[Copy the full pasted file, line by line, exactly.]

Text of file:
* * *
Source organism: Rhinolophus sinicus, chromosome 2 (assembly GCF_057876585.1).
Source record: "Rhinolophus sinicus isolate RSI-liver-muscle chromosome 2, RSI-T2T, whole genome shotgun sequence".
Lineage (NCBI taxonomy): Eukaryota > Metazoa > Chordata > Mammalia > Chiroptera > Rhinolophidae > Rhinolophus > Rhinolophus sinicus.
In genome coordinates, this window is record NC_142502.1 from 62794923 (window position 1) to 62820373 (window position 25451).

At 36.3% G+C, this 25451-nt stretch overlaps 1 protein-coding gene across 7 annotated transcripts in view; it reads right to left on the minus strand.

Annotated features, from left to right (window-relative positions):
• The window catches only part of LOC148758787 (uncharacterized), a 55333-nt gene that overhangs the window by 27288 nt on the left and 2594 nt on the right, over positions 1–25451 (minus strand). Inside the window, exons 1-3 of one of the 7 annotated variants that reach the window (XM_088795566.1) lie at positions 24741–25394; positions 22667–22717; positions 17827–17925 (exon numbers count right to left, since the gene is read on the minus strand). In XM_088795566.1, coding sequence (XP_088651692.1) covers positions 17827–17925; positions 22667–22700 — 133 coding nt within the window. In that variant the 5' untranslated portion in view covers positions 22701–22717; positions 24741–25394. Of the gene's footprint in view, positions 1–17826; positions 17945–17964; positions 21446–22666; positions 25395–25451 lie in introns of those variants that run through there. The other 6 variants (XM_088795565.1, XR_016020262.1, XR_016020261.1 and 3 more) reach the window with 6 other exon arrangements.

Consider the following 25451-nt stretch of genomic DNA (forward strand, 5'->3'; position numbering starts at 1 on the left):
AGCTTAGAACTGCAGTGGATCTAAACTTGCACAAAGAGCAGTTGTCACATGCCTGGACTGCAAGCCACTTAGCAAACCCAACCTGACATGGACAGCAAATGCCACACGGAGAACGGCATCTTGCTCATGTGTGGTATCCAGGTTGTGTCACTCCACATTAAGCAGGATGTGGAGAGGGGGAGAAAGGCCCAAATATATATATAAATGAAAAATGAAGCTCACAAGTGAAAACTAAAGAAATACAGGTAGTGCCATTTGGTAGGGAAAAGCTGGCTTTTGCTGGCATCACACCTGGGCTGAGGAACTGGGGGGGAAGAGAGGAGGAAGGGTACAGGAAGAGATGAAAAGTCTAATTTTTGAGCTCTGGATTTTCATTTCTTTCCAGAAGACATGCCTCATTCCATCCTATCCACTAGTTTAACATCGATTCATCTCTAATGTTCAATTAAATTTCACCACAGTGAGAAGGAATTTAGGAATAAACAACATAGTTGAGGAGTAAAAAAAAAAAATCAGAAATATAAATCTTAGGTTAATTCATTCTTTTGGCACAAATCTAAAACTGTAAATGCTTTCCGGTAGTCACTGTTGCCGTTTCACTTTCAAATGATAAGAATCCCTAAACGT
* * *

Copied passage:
Source organism: Rhinolophus sinicus, chromosome 2 (assembly GCF_057876585.1).
Source record: "Rhinolophus sinicus isolate RSI-liver-muscle chromosome 2, RSI-T2T, whole genome shotgun sequence".
Lineage (NCBI taxonomy): Eukaryota > Metazoa > Chordata > Mammalia > Chiroptera > Rhinolophidae > Rhinolophus > Rhinolophus sinicus.
In genome coordinates, this window is record NC_142502.1 from 62794923 (window position 1) to 62820373 (window position 25451).

At 36.3% G+C, this 25451-nt stretch overlaps 1 protein-coding gene across 7 annotated transcripts in view; it reads right to left on the minus strand.

Annotated features, from left to right (window-relative positions):
• The window catches only part of LOC148758787 (uncharacterized), a 55333-nt gene that overhangs the window by 27288 nt on the left and 2594 nt on the right, over positions 1–25451 (minus strand). Inside the window, exons 1-3 of one of the 7 annotated variants that reach the window (XM_088795566.1) lie at positions 24741–25394; positions 22667–22717; positions 17827–17925 (exon numbers count right to left, since the gene is read on the minus strand). In XM_088795566.1, coding sequence (XP_088651692.1) covers positions 17827–17925; positions 22667–22700 — 133 coding nt within the window. In that variant the 5' untranslated portion in view covers positions 22701–22717; positions 24741–25394. Of the gene's footprint in view, positions 1–17826; positions 17945–17964; positions 21446–22666; positions 25395–25451 lie in introns of those variants that run through there. The other 6 variants (XM_088795565.1, XR_016020262.1, XR_016020261.1 and 3 more) reach the window with 6 other exon arrangements.

Consider the following 25451-nt stretch of genomic DNA (forward strand, 5'->3'; position numbering starts at 1 on the left):
AGCTTAGAACTGCAGTGGATCTAAACTTGCACAAAGAGCAGTTGTCACATGCCTGGACTGCAAGCCACTTAGCAAACCCAACCTGACATGGACAGCAAATGCCACACGGAGAACGGCATCTTGCTCATGTGTGGTATCCAGGTTGTGTCACTCCACATTAAGCAGGATGTGGAGAGGGGGAGAAAGGCCCAAATATATATATAAATGAAAAATGAAGCTCACAAGTGAAAACTAAAGAAATACAGGTAGTGCCATTTGGTAGGGAAAAGCTGGCTTTTGCTGGCATCACACCTGGGCTGAGGAACTGGGGGGGAAGAGAGGAGGAAGGGTACAGGAAGAGATGAAAAGTCTAATTTTTGAGCTCTGGATTTTCATTTCTTTCCAGAAGACATGCCTCATTCCATCCTATCCACTAGTTTAACATCGATTCATCTCTAATGTTCAATTAAATTTCACCACAGTGAGAAGGAATTTAGGAATAAACAACATAGTTGAGGAGTAAAAAAAAAAAATCAGAAATATAAATCTTAGGTTAATTCATTCTTTTGGCACAAATCTAAAACTGTAAATGCTTTCCGGTAGTCACTGTTGCCGTTTCACTTTCAAATGATAAGAATCCCTAAACGT